Blue Star Coloring | Facebook
Late last year, we learned of Blue Star Coloring, a San Antonio- and Portland, Oregon-based company that creates adult coloring books that are wildly popular on Amazon
One of the young company's most successful coloring books is a stress relieving series. So we got to wondering whether coloring can actually reduce stress. Enter University of the Incarnate Word Associate Professor of Psychology Stefanie S. Boswell.
I reached out to her for a story that will publish Wednesday in the next edition of the San Antonio Current
that is about Blue Star Coloring and the adult coloring craze. I couldn't fit our whole email exchange into that upcoming print story, but I wanted to be sure to publish Boswell's thoughts about adult coloring in full.
And that upcoming issue, by the way, is going to be really cool and fun for readers. With that said, here's how Boswell answered my questions concerning adult coloring:
Can coloring relieve anxiety or stress or improve concentration on another topic?
There is a limited amount of research focused specifically on coloring designs; most of the research is on the broader approach of art therapy. During art therapy, individuals express their thoughts and emotions through their own artistic creations (rather than color designs generated by someone else). That being said, though, there are a handful of studies focusing specifically on the effects of coloring complex designs on anxiety. Those researchers found that coloring complex designs akin to those seen adult coloring books does significantly reduce anxiety in as little as 20 minutes. Coloring complex designs also reduced anxiety more than freestyle coloring.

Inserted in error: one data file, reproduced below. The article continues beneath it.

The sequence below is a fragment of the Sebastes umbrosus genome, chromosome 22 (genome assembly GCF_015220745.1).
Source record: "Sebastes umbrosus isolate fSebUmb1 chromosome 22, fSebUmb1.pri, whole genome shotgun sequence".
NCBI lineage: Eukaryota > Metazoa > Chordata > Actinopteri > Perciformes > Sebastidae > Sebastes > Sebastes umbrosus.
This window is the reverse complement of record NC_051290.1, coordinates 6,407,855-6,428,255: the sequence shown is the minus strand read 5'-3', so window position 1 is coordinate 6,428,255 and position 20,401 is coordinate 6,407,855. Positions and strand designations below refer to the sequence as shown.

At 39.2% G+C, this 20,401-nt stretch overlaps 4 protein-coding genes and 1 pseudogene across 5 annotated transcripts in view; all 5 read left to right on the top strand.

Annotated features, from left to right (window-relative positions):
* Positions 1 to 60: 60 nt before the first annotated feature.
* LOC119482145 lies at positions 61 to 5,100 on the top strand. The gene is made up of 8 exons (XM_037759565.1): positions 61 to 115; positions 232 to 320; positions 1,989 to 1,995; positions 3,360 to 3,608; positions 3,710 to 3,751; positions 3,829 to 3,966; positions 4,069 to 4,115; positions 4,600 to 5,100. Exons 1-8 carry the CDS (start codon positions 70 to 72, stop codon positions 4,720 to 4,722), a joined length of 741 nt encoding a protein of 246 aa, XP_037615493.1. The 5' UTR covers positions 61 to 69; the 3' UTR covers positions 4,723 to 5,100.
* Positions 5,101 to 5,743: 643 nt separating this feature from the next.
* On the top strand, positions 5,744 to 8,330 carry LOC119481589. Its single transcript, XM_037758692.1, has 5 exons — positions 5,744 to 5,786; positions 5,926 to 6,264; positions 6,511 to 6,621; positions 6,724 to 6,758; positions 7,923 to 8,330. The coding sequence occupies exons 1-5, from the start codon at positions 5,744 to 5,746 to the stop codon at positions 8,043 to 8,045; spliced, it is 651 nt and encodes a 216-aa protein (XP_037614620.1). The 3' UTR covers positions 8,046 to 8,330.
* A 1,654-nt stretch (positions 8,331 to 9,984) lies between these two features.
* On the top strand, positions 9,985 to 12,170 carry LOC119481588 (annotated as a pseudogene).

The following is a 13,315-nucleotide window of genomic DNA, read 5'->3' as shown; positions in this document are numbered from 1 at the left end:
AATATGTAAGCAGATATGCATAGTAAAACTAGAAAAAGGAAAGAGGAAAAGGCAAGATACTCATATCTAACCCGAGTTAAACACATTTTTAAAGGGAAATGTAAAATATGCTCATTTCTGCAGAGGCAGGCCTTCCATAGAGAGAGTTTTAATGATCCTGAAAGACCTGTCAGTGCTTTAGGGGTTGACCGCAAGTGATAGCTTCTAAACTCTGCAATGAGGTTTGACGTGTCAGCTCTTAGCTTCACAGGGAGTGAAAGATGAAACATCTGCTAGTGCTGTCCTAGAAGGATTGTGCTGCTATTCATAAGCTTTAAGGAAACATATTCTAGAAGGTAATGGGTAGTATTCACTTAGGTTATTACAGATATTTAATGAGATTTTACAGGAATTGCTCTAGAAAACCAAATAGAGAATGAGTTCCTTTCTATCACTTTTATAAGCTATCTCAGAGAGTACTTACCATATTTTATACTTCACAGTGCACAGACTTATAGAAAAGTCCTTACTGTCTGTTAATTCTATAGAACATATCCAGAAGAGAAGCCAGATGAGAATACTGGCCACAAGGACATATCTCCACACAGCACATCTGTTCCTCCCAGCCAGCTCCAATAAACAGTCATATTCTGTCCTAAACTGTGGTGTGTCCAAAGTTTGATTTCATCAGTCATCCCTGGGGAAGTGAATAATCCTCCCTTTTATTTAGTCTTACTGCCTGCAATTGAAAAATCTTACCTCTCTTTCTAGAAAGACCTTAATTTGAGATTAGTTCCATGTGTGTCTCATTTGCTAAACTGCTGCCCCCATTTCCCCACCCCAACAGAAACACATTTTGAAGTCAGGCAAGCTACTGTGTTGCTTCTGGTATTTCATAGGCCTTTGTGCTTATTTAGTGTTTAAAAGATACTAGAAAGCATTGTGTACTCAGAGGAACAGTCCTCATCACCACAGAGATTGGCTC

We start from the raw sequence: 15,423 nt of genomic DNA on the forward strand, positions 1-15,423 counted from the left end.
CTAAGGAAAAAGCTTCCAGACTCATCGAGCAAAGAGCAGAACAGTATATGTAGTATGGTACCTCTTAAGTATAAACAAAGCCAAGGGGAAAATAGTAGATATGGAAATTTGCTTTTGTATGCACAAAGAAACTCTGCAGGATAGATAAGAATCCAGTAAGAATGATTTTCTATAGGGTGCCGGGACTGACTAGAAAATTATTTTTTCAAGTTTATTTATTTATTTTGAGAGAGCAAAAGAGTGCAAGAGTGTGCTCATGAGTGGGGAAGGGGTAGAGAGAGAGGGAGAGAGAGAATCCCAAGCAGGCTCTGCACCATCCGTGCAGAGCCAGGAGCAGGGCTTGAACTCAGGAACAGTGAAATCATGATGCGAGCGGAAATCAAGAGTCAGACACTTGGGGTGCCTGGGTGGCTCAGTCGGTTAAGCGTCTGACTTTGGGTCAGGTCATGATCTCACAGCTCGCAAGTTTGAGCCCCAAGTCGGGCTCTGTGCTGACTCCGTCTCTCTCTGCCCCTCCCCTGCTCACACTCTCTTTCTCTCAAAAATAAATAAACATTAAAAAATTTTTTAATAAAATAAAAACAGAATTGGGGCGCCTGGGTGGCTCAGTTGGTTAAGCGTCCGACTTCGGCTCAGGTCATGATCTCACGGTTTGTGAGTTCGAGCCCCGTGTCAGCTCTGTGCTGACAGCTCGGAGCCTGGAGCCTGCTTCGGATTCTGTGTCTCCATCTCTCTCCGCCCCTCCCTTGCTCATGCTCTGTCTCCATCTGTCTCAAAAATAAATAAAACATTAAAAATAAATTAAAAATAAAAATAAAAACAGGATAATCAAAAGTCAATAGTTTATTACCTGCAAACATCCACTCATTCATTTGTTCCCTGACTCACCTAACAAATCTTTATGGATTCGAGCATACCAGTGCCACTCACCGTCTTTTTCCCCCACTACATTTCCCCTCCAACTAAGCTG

Coloring complex designs likely has its effect by inducing a meditative-like state. While many people think meditation takes the form of an individual sitting cross-legged on the floor, that is only one of many ways to approach meditation. During meditation, a person exercises control over attention, focusing it on only one thing (what that thing is depends on the style of meditation – for some people, it is repetition of a word or sound; for some it is focusing on one’s breath; for some it may be a focus on some other bodily sensation, like a feeling of muscle relaxation; for others, it may be focusing on something for which they are grateful). Focusing attention on only one thing in the present moment while letting other thoughts and worries fall away reduces stress and anxiety. Focusing one’s full attention on coloring a complex design likely focuses concentration for a period of time they way that meditation does.
It is also possible the simple fun of coloring helps reduce anxiety. For decades, behavioral therapists have emphasized the importance of re-engaging with enjoyed activities when individuals are anxious and depressed. When people are impaired by anxiety and depression, they often disengage from or stop doing altogether things that they enjoy and find rewarding. As a part of treatment, behavior therapists work with clients to incorporate engaging and pleasurable activities into their days; doing so helps lift mood. In addition to the meditative aspect, the simple enjoyable nature of coloring may also help it reduce anxiety.